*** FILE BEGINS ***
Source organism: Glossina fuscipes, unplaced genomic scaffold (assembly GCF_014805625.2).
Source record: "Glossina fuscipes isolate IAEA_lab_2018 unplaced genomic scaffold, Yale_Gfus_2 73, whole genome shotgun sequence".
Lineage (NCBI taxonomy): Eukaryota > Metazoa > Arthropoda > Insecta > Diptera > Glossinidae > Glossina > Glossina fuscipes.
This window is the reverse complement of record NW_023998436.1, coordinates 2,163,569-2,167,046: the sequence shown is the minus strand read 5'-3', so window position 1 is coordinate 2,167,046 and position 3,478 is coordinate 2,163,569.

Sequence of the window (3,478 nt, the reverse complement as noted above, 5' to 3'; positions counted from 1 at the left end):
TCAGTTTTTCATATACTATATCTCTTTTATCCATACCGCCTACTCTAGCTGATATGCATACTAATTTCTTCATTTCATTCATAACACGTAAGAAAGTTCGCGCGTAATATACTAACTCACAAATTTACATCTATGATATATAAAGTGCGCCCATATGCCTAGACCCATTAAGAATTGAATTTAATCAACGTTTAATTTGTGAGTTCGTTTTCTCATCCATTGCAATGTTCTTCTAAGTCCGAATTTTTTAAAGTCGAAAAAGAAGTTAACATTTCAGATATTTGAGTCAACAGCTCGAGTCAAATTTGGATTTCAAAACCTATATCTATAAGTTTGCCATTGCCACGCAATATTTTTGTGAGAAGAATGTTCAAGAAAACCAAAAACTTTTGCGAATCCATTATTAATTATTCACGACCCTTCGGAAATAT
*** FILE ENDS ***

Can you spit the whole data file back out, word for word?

Source organism: Glossina fuscipes, unplaced genomic scaffold (assembly GCF_014805625.2).
Source record: "Glossina fuscipes isolate IAEA_lab_2018 unplaced genomic scaffold, Yale_Gfus_2 73, whole genome shotgun sequence".
Lineage (NCBI taxonomy): Eukaryota > Metazoa > Arthropoda > Insecta > Diptera > Glossinidae > Glossina > Glossina fuscipes.
This window is the reverse complement of record NW_023998436.1, coordinates 2,163,569-2,167,046: the sequence shown is the minus strand read 5'-3', so window position 1 is coordinate 2,167,046 and position 3,478 is coordinate 2,163,569.

Sequence of the window (3,478 nt, the reverse complement as noted above, 5' to 3'; positions counted from 1 at the left end):
TCAGTTTTTCATATACTATATCTCTTTTATCCATACCGCCTACTCTAGCTGATATGCATACTAATTTCTTCATTTCATTCATAACACGTAAGAAAGTTCGCGCGTAATATACTAACTCACAAATTTACATCTATGATATATAAAGTGCGCCCATATGCCTAGACCCATTAAGAATTGAATTTAATCAACGTTTAATTTGTGAGTTCGTTTTCTCATCCATTGCAATGTTCTTCTAAGTCCGAATTTTTTAAAGTCGAAAAAGAAGTTAACATTTCAGATATTTGAGTCAACAGCTCGAGTCAAATTTGGATTTCAAAACCTATATCTATAAGTTTGCCATTGCCACGCAATATTTTTGTGAGAAGAATGTTCAAGAAAACCAAAAACTTTTGCGAATCCATTATTAATTATTCACGACCCTTCGGAAATAT